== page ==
A Public Forum on the Local Impacts of Free Trade Agreements — and Opportunities for Change
On October 14, 2008, the Oregon Fair Trade Campaign hosted a forum in Portland on “The Future of Trade.” Co-sponsored by the First Unitarian Church’s Economic Justice Action Group, the forum featured a panel discussion, testimonials from displaced workers and a response from political candidates. Here is video from the event.
Rev. Kate Lore(8:52)
Social Justice Minister, First Unitarian Church
Opening remarks on the future of trade
It’s important to acknowledge just how far we’ve come [since the 1999 WTO protests].Ten years ago, most people had never even heard of the WTO.Today, it is the subject of a Hollywood movie.Ten years ago, many people were still ambivalent about the concept of free trade.Today, the pollsters at the Pew Research Center report, “There is now broad agreement that free trade negatively affects wages, jobs and economic growth in the United States.”
President, Oregon AFL-CIO
On job loss and wage stagnation due to existing trade pacts
What we do with these trade agreements is look for the lowest common denominator – the poorest nations to exploit.Then we turn American workers against them, saying those countries are taking our jobs away.Well, they’re not taking our jobs away.The rich and the powerful are taking our jobs away.
Columbia Group Chair, Oregon Sierra Club
On the connections between “free trade” and increased global warming
China’s energy portfolio is 40% more carbon intensive than the State of Oregon’s.That means that when a paper mill, for instance, moves from Oregon to China and they flip on the switch to just turn on the machinery, they’re already spewing 40% more carbon into the atmosphere.
Executive Director, AFSCME Council 75
On the potential for increased offshoring of service sector jobs
Our members in the public sector provide a lot of essential services, but a lot of that can be done somewhere else for a much cheaper price… It’s a big concern to the public sector, because we’ve already seen what’s happened to the private sector.
Director, Oregon Fair Trade Campaign
On the TRADE Act and opportunities for change
The past fifteen years of job loss, of wage stagnation, of inaction on global warming, of inaction on health care, of increased international animosity – all these things have shown that free markets are no way to organize an economy or run a government.This latest financial crisis simply puts an exclamation point on what a generation of experience has already taught us. We needreal change in this country, and the TRADE Act is one tool for making sure we get it.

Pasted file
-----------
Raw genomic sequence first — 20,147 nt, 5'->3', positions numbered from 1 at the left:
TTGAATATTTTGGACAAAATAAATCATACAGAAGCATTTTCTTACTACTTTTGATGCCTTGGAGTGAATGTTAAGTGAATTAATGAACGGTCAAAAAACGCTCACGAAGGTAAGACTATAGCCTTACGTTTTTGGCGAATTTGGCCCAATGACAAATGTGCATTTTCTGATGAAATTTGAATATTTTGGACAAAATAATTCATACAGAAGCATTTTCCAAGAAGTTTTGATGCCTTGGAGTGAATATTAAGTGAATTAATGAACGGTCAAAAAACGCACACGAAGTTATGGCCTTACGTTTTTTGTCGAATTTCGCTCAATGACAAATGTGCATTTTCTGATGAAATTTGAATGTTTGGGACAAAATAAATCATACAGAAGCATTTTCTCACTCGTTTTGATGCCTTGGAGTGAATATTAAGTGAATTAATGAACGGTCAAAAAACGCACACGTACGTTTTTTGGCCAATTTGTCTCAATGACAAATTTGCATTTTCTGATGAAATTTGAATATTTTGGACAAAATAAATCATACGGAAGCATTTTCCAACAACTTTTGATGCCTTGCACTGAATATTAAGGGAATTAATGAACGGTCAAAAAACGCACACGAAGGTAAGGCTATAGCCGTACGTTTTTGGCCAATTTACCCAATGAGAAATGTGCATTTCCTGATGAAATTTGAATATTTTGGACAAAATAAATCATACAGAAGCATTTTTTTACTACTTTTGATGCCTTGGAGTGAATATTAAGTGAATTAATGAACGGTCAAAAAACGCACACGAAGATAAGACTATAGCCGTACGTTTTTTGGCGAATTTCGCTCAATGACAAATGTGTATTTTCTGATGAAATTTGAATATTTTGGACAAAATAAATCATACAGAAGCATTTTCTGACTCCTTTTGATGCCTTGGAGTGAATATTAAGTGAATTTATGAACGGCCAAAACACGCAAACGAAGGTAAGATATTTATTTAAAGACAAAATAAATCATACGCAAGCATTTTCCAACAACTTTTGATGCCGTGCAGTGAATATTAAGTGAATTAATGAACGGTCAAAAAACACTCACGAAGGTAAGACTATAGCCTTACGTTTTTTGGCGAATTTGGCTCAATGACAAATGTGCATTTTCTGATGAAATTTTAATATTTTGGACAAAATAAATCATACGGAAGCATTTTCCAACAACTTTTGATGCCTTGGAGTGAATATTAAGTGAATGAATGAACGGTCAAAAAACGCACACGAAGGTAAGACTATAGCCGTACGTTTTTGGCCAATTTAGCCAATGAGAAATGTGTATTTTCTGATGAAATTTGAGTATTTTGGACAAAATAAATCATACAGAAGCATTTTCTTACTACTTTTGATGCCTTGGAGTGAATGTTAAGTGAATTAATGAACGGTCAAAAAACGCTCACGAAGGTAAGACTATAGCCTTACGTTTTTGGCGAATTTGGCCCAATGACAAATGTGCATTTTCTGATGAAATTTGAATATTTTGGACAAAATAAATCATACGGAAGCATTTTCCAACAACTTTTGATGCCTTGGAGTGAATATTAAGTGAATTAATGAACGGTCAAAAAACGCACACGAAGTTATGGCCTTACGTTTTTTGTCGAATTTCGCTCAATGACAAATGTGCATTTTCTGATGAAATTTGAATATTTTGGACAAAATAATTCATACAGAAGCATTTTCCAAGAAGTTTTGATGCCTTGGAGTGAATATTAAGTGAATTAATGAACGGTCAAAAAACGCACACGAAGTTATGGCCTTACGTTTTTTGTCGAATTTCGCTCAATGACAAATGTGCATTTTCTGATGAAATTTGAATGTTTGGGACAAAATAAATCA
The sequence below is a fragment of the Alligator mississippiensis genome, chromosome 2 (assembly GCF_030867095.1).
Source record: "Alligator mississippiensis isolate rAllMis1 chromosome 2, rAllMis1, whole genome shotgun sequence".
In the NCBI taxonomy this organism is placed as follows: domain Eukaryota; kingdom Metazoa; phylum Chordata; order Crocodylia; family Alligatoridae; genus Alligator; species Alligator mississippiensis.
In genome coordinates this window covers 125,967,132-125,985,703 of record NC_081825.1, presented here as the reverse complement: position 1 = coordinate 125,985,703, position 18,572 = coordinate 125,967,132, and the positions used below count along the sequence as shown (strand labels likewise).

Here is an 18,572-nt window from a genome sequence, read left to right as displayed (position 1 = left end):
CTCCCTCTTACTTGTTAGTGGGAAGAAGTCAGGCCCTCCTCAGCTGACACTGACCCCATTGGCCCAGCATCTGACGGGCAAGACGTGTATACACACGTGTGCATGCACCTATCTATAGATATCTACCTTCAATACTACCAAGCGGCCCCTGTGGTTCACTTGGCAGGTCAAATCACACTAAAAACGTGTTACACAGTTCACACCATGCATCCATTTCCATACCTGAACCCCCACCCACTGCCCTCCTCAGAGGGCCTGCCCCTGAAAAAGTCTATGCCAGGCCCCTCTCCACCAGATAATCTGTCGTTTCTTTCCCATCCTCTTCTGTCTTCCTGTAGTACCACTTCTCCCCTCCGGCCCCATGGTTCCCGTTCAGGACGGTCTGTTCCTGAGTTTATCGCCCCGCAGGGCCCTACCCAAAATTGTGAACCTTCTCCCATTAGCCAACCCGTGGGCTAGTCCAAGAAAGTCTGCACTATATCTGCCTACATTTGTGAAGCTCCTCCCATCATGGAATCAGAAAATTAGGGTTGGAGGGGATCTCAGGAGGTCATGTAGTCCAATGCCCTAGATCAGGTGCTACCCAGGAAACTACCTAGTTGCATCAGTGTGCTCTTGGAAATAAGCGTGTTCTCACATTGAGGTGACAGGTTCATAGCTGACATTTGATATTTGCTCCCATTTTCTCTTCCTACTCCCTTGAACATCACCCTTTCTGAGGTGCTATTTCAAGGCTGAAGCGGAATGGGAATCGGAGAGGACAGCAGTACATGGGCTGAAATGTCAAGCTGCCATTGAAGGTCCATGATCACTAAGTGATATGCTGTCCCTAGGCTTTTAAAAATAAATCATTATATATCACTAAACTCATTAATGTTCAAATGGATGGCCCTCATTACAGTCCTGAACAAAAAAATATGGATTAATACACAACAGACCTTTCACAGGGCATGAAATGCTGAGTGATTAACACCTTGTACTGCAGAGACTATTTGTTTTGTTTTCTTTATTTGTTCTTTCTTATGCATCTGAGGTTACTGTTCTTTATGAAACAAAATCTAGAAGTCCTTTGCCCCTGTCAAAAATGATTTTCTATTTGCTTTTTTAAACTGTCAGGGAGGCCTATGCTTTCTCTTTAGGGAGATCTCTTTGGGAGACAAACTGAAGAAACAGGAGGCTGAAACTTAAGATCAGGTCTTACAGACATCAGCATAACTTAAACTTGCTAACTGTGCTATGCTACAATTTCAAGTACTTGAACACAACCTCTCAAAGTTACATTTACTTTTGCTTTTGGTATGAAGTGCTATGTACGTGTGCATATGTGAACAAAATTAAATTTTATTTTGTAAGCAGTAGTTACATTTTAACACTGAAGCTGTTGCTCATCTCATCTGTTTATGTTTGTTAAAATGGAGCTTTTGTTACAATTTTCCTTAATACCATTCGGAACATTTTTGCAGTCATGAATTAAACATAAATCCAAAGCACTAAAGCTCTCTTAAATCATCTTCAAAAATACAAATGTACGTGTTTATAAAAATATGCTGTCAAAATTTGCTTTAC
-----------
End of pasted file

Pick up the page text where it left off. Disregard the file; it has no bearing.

President, Machinists Local 1005
On the day’s plant closure announcement at Freightliner
I wish I had better news, but this is the reality of what current trade deals have to offer our workers.The one thing that I ask is that we stop feeling helpless.We need to take control and unite as one to take back our country.We need to call the shots, and we need to tell the corporations that they need to take a back seat.It’s our turn.
High-tech worker from Lake Oswego
On “free trade” and the high-tech sector
We went to the job fair and it was literally packed… After a while, [my son] looked at me and said, “Dad, you don’t stand a chance. There’s too many people here.It doesn’t matter how good you are or what you know. There’s just no way they’re going to know about you.”
Andrea Cano (Please jump to 54:53 for her comments)
Executive Director, Oregon Farm Worker Ministry
On NAFTA’s impact on farm workers
There are almost 175,000 farm workers in the State of Oregon – migrant, seasonal and year round… They’re part of the more than 1 million farmers who lost their livelihoods as a result of the corn dumping that occurred in Mexico.
Vice President, Association of Western Pulp and Paper Workers
On “free trade” and the pulp and paper industry
With all due respect to all the politicians out there, I get very frustrated when I hear, even what I would consider good Democratic politicians and friends of mine, push for high labor standards in this country, as well they should, and push for high environmental standards in this country, as well they should… and then turn around and say, “China, you can come into the World Trade Organization, and you don’t have to follow any of those, and let’s go make a lot money for a handful of people.”
Oregon Speaker of the House
On his vision for trade and the economy
I’m all for trade. If one country has copper ore and one has iron ore and they swap them for mutual benefit, that’s a great thing. But a trade system that is designed on different labor standards and environmental standards to such a degree that it sweeps all the manufacturing jobs out of one country, wipes out the middle class — that doesn’t sound like a good deal for America.
U.S. Senator Gordon Smith declined an invitation to participate in this event.
Thanks to Dave King for videotaping. Top still photo by Andrea Townsend. Other still photos by Victor Pierce.